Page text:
Deep drilling reveals massive shifts in evolutionary dynamics after formation of ancient ecosystem

Thomas Wilke (Co-auteur), Torsten Hauffe, Elena Jovanovska, Aleksandra Cvetkoska, Timme Donders, Klemens Ekschmitt, Alexander Francke, Jack H. Lacey, Zlatko Levkov, Charles R. Marshall, Thomas A. Neubauer, Daniele Silvestro, Björn Stelbrink, Hendrik Vogel, Christian Albrecht, Jens Holtvoeth, Sebastian Krastel, Niklas Leicher, Melanie J. Leng, Katja LindhorstAlessia Masi, Nadja Ognjanova-Rumenova, Konstantinos Panagiotopoulos, Jane M. Reed, Laura Sadori, Slavica Tofilovska, Bert Van Bocxlaer, Friederike Wagner-Cremer, Frank P. Wesselingh, Volkmar Wolters, Giovanni Zanchetta, Xiaosen Zhang, Bernd Wagner

Onderzoeksoutput: Bijdrage aan wetenschappelijk tijdschrift/periodieke uitgaveArtikelWetenschappelijkpeer review

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The scarcity of high-resolution empirical data directly tracking diversity over time limits our understanding of speciation and extinction dynamics and the drivers of rate changes. Here, we analyze a continuous species-level fossil record of endemic diatoms from ancient Lake Ohrid, along with environmental and climate indicator time series since lake formation 1.36 million years (Ma) ago. We show that speciation and extinction rates nearly simultaneously decreased in the environmentally dynamic phase after ecosystem formation and stabilized after deep-water conditions established in Lake Ohrid. As the lake deepens, we also see a switch in the macroevolutionary trade-off, resulting in a transition from a volatile assemblage of short-lived endemic species to a stable community of long-lived species. Our results emphasize the importance of the interplay between environmental/climate change, ecosystem stability, and environmental limits to diversity for diversification processes. The study also provides a new understanding of evolutionary dynamics in long-lived ecosystems.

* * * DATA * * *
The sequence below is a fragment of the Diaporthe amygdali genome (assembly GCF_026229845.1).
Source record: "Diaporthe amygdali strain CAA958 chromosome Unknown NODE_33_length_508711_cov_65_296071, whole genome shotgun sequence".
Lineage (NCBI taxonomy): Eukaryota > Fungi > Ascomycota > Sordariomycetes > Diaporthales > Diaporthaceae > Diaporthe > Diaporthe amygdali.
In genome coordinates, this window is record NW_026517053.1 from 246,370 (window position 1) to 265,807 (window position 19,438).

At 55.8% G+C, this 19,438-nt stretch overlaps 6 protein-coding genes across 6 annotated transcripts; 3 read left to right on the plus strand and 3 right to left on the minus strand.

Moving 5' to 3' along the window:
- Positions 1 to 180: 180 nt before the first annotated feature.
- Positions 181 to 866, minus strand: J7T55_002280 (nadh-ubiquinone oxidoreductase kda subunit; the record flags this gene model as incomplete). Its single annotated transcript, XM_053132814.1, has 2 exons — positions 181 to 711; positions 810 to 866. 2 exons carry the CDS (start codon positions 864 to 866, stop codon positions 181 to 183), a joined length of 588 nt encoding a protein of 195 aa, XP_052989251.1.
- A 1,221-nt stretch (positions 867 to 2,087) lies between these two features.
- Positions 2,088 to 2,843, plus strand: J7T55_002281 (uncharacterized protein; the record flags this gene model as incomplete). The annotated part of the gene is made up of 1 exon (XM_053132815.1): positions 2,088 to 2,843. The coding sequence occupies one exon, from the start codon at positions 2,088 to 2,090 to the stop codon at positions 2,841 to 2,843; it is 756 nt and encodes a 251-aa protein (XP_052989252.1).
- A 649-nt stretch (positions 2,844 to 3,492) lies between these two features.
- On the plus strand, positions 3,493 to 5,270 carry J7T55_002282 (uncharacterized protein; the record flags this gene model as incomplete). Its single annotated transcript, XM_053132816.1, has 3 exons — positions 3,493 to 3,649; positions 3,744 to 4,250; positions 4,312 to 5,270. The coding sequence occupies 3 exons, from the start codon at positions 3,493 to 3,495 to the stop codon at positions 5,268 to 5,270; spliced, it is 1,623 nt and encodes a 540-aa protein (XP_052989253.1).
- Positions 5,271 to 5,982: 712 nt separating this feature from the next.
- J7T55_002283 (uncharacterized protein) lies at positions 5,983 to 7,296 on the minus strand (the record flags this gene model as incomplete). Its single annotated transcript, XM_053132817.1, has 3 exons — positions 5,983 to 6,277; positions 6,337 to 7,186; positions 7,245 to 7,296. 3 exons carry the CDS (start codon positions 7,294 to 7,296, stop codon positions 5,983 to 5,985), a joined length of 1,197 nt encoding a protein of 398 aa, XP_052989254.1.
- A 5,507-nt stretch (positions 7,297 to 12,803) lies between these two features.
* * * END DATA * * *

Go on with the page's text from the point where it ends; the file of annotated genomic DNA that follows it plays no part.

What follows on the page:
Originele taal-2Engels
TijdschriftScience advances
Nummer van het tijdschrift40
StatusGepubliceerd - 30 sep 2020


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